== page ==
Within the last decade, attitudes towards social media marketing have transformed dramatically. Formerly met with varying degrees of skepticism, businesses —both of the business-to-consumer and business-to-business varieties — have largely adopted social media as one of the primary marketing tools. There is a better understanding of which marketing role each social network (Facebook, Twitter, LinkedIn, Instagram, etc.) fills as more information is gathered every year on user activity.
Still, skepticism of social media and its marketing potential for businesses hasn’t been totally eliminated. Several businesses adopt social media halfheartedly without realizing its full potential or feel they must join the trend for fear of missing out. With this blog post, we debunk a series of social media marketing myths, which might encourage you to look at social media marketing in a different light.
Myth: Social media only really works for B2C companies.
Fact: Social media can work just as well or sometimes better for B2B.
Social media is more commonly associated with B2C companies, but this doesn’t mean social media marketing is exclusively effective for them. Social media platforms help B2B companies in multiple ways, including establishing thought leadership, hiring talent, building brand awareness, industry outreach, and, yes, even directly gaining leads. While followers on average won’t rival B2C companies, there are far more metrics for social media success than number of followers.
Myth: My business should take advantage of every social network.
Fact: Depending on your business, not every network will be relevant.
Just because you can join Instagram doesn’t mean it’s necessarily worth the effort or the right fit for your business. Social media is all about the content you promote and where your target audience lives. Through a combination of demographics and behaviors, you can more aptly determine if LinkedIn, Facebook, Twitter, Google+, or all of the above are the proper platforms for your marketing.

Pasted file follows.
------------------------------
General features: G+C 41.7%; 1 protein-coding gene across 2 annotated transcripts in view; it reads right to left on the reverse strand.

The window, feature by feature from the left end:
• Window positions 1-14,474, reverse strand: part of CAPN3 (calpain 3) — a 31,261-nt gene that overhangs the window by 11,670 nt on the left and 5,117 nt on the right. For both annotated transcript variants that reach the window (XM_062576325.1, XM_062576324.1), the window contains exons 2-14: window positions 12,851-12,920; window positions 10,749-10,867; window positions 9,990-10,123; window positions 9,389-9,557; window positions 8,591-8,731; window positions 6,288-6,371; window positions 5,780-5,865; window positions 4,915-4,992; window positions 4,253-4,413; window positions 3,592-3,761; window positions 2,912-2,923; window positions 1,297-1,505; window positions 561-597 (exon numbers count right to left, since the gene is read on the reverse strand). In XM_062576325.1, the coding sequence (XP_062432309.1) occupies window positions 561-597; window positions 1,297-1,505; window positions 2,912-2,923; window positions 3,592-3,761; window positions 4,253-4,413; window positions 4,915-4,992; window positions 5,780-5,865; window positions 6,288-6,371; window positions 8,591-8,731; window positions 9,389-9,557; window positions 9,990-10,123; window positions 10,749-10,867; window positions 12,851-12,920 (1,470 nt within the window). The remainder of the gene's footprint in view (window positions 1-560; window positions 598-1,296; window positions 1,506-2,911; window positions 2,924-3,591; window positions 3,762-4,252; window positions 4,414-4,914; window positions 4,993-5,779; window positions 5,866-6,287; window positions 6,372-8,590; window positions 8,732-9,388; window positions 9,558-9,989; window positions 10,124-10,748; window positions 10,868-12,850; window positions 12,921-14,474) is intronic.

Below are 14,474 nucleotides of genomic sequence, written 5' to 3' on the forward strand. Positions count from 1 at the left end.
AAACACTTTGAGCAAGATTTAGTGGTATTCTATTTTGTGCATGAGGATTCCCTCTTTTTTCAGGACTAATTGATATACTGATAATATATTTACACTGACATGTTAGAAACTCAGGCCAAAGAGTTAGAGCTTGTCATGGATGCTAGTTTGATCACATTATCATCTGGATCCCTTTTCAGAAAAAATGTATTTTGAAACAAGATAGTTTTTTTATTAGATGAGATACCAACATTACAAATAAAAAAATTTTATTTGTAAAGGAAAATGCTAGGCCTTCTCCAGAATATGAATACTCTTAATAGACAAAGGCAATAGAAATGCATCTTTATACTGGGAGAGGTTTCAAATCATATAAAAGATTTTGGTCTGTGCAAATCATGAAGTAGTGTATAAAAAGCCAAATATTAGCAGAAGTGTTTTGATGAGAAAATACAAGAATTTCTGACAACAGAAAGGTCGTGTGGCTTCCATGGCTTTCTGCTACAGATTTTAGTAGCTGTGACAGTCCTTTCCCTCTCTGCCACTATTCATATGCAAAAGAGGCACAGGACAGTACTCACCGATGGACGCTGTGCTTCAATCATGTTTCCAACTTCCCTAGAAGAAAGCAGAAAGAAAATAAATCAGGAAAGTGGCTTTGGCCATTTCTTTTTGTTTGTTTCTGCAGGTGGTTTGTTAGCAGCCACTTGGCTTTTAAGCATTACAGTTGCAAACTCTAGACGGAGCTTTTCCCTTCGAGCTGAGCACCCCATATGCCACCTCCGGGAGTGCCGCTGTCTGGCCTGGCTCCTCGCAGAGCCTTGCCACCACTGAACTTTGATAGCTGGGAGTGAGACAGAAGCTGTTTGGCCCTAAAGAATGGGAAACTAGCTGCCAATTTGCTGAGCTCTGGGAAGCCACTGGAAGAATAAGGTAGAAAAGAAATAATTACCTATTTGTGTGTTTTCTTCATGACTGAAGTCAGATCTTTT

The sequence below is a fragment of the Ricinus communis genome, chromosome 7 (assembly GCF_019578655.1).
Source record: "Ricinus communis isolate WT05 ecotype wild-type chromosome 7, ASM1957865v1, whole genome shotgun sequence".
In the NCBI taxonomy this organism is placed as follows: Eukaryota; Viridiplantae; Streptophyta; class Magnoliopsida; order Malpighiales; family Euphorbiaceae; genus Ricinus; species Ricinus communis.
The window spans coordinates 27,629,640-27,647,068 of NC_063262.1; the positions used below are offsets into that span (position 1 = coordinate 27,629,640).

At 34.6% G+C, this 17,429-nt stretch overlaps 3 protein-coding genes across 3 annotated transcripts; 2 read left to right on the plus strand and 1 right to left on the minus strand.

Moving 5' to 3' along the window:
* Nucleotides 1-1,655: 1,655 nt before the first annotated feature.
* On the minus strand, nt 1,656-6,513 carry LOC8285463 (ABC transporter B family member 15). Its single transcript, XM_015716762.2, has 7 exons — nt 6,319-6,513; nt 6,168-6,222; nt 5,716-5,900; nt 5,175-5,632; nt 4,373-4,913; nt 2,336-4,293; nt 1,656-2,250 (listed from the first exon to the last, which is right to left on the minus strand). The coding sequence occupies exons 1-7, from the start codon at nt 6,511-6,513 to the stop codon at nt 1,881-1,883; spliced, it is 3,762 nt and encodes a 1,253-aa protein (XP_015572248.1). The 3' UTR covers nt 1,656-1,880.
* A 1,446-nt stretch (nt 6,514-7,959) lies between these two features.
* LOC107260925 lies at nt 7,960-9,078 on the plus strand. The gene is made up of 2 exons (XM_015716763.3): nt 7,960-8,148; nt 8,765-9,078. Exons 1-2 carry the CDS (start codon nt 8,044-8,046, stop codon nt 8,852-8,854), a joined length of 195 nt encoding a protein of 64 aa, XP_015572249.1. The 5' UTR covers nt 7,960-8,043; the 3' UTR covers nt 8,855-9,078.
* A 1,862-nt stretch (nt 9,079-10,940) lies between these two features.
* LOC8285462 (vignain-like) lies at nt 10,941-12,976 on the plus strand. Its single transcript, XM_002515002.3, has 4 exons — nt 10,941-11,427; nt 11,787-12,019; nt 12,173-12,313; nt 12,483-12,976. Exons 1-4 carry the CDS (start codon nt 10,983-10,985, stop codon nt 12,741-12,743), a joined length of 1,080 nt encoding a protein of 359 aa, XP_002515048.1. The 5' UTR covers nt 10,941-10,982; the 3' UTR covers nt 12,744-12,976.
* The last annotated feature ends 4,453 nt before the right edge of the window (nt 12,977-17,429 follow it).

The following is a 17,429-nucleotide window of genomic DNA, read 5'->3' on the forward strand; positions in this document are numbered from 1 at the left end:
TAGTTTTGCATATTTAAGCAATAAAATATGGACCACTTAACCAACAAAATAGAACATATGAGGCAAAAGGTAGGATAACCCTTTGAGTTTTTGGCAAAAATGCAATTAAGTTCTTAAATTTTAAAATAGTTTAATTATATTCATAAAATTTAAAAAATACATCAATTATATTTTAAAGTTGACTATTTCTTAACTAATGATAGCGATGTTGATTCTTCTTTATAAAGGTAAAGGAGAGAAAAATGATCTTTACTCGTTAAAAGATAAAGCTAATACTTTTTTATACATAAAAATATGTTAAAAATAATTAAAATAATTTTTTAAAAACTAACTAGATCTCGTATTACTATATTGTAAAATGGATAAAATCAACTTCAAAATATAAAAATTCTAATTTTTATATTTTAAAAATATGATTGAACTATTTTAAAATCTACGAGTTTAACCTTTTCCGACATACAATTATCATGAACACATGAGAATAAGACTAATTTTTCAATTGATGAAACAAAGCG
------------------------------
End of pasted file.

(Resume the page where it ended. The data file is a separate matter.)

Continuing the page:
Myth: I haven’t gained any traction in months, so there’s no point in trying.
Fact: Review the content you’re producing and how it’s promoted.
Again, social media is all about the content you create. Before you consider shutting the door on social media entirely, consider what you’re posting and how frequently. Check competitor social media accounts to see what’s resonating best with users. From there, you can either emulate your competitor or, ideally, improve upon what they’ve done. If you can’t keep up with frequent posting, or worse, can’t generate quality content (blogs, videos, infographics, podcasts, etc.), then you give yourself no chance at success.
Myth: What’s good for one platform is good for all of them.
Fact: Different audiences exist on different platforms (with some overlap).
While there is overlap, sometimes significantly so, the audiences for different platforms are fairly unique for each social network. Users of Facebook largely see the platform as a means of entertainment, news, and networking on a personal level. LinkedIn will be more thought-leadership centered and revolve primarily around business networking, not as a source of entertainment. Know your audience and the platforms you use to determine how to best promote your content.
Social Media and Inbound Marketing
Social media is a core component of inbound marketing and allows this marketing methodology’s best asset (content) to be properly promoted. Through content promotion, current customers and prospective customers both become more informed and engaged with the company.